How Does Government Listen to Scientists?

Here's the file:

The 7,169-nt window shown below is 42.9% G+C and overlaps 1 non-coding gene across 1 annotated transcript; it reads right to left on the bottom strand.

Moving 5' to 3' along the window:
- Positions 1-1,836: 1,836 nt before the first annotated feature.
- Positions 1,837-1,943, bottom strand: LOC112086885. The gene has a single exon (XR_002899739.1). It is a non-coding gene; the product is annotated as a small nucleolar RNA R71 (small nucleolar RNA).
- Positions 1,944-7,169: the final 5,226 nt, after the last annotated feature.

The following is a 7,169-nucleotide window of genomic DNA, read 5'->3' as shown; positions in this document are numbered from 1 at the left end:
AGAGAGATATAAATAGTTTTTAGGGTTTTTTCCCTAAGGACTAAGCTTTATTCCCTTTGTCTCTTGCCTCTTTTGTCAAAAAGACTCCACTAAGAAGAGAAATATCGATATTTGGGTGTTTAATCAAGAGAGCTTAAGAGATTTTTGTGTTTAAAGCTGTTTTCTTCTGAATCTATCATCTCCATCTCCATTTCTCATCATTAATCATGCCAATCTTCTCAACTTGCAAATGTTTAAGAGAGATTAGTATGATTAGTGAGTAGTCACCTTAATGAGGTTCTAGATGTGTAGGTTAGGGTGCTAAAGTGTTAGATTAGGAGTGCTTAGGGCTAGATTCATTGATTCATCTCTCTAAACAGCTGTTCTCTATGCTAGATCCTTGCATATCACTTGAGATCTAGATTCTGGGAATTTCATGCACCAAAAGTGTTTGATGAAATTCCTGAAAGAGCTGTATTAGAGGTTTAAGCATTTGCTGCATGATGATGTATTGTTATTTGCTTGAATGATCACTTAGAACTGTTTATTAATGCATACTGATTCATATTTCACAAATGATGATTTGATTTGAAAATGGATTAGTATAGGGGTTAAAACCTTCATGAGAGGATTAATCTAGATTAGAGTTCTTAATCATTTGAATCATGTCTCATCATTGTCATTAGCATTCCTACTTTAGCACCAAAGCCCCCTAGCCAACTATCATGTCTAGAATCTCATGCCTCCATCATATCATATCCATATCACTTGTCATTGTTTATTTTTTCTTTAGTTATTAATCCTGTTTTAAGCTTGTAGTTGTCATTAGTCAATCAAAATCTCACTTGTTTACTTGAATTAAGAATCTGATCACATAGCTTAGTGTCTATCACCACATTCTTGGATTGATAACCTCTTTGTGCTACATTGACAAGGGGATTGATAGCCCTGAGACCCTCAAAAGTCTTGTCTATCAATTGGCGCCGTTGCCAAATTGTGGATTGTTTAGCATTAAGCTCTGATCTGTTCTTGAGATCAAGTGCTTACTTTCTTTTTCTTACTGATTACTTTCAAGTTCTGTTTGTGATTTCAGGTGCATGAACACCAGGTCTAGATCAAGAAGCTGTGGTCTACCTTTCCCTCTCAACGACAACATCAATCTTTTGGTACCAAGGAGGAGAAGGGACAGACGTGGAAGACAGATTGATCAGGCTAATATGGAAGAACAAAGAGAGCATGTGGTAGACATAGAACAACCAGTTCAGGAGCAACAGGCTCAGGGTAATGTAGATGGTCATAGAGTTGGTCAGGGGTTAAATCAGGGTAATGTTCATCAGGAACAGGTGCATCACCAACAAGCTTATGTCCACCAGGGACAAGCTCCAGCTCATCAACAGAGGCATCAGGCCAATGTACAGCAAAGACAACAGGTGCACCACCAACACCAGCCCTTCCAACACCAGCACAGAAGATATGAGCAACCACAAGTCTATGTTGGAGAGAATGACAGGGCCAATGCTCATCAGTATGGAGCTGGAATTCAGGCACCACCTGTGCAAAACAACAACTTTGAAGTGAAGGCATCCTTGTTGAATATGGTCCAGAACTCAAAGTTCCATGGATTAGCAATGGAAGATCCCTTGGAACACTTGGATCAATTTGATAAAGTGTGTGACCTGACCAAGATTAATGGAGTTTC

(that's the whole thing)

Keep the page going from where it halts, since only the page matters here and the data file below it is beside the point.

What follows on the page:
This Palgrave Policy Essential draws together recent developments in the field of science in government, policy and public debate. Practice and academic insights from a wide variety of fields have both moved on in the last decade and this book provides a consolidated survey of the relatively well established but highly scattered set of insights about the provision of deeply technical expertise in policy making (models of climate or disease, risk, Artificial Intelligence and ethics, and so on). It goes on to link this to emerging ideas about futures thinking, public engagement, narrative, and the role of values and sentiment alongside the place of scientific and scholarly insights in public decision-making and debate. The book offers an accessible overview aimed at practitioners; policy-makers looking to understand how to work with researchers, researchers looking to work with policy-makers, and the increasing numbers and types of brokers - people working at the interface, in science advice, public engagement and communication of science, and in expert support to decision-making in the public and private sectors. In addition to outlining recent insights and placing them in the established frameworks of authors such as Pielke and Jasanoff, the book also brings in relevant areas less traditionally associated with the subject but of increasing importance, such as modelling, futures and narrative.